My spin on that is to focus on the fellas and celebrate manliness in a way that is equal parts cheeky, sexy, blunt, juvenile and sweet – a bit dirty without being overtly offensive. I want to make stuff that dudes would have in their apartments…and trust me, these are good conversation pieces. I’ve got to give major props to all my Tumblr followers – I’ve been posting my pieces on The Cracker Finishing School for Boys from the very beginning and I certainly would not be nearly as motivated to stitch without their constant support, reblogs and laughter. And I’m constantly inspired by the folks at Mr. XStitch – especially beefranck, who featured my very first so-called “dirty” stitch that simply stated “I Have A Boner.” We’ve gotten to be great friends since, and I figure that if I can either shock her or make her giggle then I’ve done good work.
JJ: I love them – MrXS and bee are two of my biggest inspirations as well! You’re in good company. What’s it like being a manbroiderer? Does your mother know? ;)
MM: My whole family is pretty crafty. I grew up in my dad’s workshop – he’s built dulcimers, a harp, and some wonderfully detailed wooden kayaks and canoes. My mom sewed or knit quite a few of our clothes and was a hardcore cross-stitcher for a few years. She was the one who taught me how to knit. Coming out as a manbroiderer was easy as pie. Heck, my mom dug out all her leftover Aida and floss and sent it to me. But that being said, they haven’t seen the vast majority of my pieces…I’m not sure the humor would translate. Most of my friends who know about it have a fairly non-committal reaction until they see it, and then they say “oh…OH.” And then they want me to make them stuff.
I’ve met quite a few local crafty guys over the past year through the Scruff app for the iPhone. I had “subversive craftster” listed in my profile, and that not only started some great conversations but other crafters started coming out of the woodwork. My buddy Mikey and I started The Craft Boner Club – it’s just a group of hairy dudes sitting around, throwing back a few beers, and getting our craft on. We’ve now got cross stitchers, knitters, crochet-ers, and a few other things all in the group…we even had one guy say “I can’t knit or sew but I can make a bad-ass friendship bracelet,” and I was like, “Dude, you’re in.”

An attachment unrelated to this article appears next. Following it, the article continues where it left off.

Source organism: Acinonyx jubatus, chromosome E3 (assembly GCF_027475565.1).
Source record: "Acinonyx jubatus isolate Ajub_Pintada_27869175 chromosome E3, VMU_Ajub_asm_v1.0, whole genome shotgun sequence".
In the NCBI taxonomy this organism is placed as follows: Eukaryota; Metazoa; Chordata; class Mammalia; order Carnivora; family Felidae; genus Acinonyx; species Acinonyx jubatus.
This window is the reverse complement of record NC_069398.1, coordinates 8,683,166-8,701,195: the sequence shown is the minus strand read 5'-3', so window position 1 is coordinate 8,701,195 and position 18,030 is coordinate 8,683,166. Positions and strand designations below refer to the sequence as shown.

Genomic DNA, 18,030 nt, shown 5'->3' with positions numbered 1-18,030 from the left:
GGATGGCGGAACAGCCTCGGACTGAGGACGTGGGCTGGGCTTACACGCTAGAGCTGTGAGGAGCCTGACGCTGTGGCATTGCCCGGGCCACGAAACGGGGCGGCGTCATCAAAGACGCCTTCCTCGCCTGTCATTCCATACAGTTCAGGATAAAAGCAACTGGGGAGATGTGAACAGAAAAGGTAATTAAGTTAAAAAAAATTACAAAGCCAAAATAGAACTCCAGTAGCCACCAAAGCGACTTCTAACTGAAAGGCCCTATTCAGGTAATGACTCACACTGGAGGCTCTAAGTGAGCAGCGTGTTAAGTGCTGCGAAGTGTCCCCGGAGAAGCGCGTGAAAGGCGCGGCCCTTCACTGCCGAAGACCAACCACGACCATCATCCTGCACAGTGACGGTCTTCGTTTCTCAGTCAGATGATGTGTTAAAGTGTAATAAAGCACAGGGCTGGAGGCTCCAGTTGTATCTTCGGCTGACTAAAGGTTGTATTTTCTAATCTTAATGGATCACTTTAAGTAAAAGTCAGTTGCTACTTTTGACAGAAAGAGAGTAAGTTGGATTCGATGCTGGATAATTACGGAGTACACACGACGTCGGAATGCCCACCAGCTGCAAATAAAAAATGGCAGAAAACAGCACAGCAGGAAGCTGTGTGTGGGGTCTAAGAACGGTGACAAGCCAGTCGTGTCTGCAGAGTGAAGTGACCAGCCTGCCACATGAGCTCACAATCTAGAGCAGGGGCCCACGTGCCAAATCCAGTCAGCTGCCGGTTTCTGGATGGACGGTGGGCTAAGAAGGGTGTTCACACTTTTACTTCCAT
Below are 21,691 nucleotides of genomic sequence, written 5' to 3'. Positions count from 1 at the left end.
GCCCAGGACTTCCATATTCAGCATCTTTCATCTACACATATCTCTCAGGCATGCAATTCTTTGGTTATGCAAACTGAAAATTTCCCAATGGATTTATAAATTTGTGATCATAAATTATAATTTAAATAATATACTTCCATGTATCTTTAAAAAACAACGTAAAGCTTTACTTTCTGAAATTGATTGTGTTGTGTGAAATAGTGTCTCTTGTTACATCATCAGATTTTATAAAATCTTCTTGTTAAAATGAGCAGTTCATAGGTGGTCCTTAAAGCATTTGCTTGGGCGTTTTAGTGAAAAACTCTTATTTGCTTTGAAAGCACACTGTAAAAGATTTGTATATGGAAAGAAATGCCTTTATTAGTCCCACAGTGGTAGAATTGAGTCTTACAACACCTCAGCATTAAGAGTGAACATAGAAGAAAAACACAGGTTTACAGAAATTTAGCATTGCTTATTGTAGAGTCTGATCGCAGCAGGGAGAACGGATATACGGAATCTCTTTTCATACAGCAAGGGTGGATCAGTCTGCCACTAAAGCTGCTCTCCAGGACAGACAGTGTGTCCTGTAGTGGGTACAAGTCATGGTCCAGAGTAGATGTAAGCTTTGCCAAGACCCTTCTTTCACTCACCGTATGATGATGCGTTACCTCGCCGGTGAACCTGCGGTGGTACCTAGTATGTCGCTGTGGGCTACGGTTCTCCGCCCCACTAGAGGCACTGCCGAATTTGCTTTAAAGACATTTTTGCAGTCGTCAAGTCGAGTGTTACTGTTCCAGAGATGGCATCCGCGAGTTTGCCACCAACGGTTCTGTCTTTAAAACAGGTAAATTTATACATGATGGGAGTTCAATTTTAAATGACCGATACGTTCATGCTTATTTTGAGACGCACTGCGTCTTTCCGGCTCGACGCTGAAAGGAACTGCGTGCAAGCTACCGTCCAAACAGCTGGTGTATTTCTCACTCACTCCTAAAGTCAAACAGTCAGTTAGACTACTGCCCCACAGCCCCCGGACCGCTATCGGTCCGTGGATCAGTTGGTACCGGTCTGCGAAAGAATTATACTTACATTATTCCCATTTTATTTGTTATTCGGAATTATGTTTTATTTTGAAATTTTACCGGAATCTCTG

JJ: That’s so hilarious! When my book came out, my mom (who is in her 80s) said, “I love your book! I keep it under my mattress!” So I can relate. When did you start your Etsy shop and what do you sell there?
MM: After many months of friends begging me to start an Etsy shop, I finally opened MAN JUNK at the end of August. I listed 22 pieces and sold half of those in the first two weeks. It’s filled with testosterone-driven cross stitch and other manly amusements!
JJ: What can we look forward to – what’s your next move?
MM: Oh, I’ve got quite a few cross stitch projects in the works that will be making appearances in the coming weeks. At least one will be personalize-able, and I’ve got one design intended to be stitched on the waistband of a jockstrap. And I’ve got a few non-stitch ideas, including boxer-brief neck pillows. My sister thinks I should turn several of the photos into greeting cards. I’m full of ideas…I’ve just gotta get off my butt, put on some pants, and get to work.
JJ: You slay me! Just prepping the photos of your work for this column had me giggling incessantly. You truly are the next generation of subversive stitching, and I’m so glad I finally got to know you better. Hopefully your mom will find this article and see how many admirers you have. Keep up the great work!
About the Author:
Julie Jackson is the creator of Subversive Cross Stitch and Kitty Wigs. She has also authored two books: Subversive Cross Stitch: 33 Designs for Your Surly Side and Glamourpuss: The Enchanting World of Kitty Wigs.